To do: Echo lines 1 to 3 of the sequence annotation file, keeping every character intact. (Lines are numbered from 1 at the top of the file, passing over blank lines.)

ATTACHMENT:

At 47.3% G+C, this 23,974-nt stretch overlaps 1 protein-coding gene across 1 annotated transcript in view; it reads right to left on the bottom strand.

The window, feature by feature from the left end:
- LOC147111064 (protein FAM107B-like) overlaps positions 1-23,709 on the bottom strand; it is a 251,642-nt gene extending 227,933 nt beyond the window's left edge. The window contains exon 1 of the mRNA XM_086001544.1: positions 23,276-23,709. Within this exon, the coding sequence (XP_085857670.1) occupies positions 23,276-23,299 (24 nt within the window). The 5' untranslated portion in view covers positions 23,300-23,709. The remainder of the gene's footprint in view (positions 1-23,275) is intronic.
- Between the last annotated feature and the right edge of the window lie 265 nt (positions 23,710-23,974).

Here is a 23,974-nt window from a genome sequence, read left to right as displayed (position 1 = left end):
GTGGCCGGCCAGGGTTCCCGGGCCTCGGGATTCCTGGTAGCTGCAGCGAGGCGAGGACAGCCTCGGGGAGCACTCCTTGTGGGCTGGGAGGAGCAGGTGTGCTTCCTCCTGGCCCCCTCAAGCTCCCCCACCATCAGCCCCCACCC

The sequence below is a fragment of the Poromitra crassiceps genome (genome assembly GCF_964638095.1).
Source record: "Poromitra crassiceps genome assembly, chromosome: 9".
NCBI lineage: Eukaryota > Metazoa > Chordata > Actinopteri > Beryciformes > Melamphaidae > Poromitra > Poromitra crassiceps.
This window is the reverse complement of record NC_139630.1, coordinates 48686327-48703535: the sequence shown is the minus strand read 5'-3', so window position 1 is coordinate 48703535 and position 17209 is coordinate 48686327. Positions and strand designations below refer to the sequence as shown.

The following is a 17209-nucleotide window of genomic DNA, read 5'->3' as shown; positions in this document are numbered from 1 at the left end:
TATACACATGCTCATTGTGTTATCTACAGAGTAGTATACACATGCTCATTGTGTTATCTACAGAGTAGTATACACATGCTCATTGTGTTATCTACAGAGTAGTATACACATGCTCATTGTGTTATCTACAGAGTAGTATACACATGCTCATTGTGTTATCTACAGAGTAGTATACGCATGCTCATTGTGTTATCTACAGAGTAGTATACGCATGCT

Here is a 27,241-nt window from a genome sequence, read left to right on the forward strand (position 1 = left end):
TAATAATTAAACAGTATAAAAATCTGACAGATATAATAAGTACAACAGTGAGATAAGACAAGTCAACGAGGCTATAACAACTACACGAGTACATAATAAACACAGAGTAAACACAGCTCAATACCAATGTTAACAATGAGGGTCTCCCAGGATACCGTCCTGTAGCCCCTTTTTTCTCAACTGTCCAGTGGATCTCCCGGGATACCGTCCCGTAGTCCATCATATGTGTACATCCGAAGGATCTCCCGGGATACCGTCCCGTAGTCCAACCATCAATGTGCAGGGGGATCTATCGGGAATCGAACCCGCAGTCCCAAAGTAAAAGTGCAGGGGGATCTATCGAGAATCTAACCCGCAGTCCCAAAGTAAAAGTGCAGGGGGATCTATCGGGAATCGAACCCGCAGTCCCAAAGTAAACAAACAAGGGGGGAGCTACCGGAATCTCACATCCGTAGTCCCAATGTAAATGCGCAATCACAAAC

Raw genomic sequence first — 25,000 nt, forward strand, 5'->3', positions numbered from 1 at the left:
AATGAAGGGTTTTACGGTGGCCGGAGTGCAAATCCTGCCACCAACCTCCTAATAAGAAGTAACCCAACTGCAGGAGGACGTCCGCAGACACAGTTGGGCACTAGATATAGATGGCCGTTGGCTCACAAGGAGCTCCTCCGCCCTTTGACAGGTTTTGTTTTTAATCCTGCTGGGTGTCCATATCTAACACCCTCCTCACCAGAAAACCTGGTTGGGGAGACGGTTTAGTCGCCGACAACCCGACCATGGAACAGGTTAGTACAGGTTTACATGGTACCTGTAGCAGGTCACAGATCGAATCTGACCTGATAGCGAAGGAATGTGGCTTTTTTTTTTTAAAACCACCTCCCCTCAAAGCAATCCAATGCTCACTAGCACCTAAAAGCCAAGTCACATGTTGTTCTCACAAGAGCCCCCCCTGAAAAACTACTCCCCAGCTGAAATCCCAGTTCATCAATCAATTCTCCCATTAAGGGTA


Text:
At 47.3% G+C, this 23,974-nt stretch overlaps 1 protein-coding gene across 1 annotated transcript in view; it reads right to left on the bottom strand.

The window, feature by feature from the left end:
- LOC147111064 (protein FAM107B-like) overlaps positions 1-23,709 on the bottom strand; it is a 251,642-nt gene extending 227,933 nt beyond the window's left edge. The window contains exon 1 of the mRNA XM_086001544.1: positions 23,276-23,709. Within this exon, the coding sequence (XP_085857670.1) occupies positions 23,276-23,299 (24 nt within the window). The 5' untranslated portion in view covers positions 23,300-23,709. The remainder of the gene's footprint in view (positions 1-23,275) is intronic.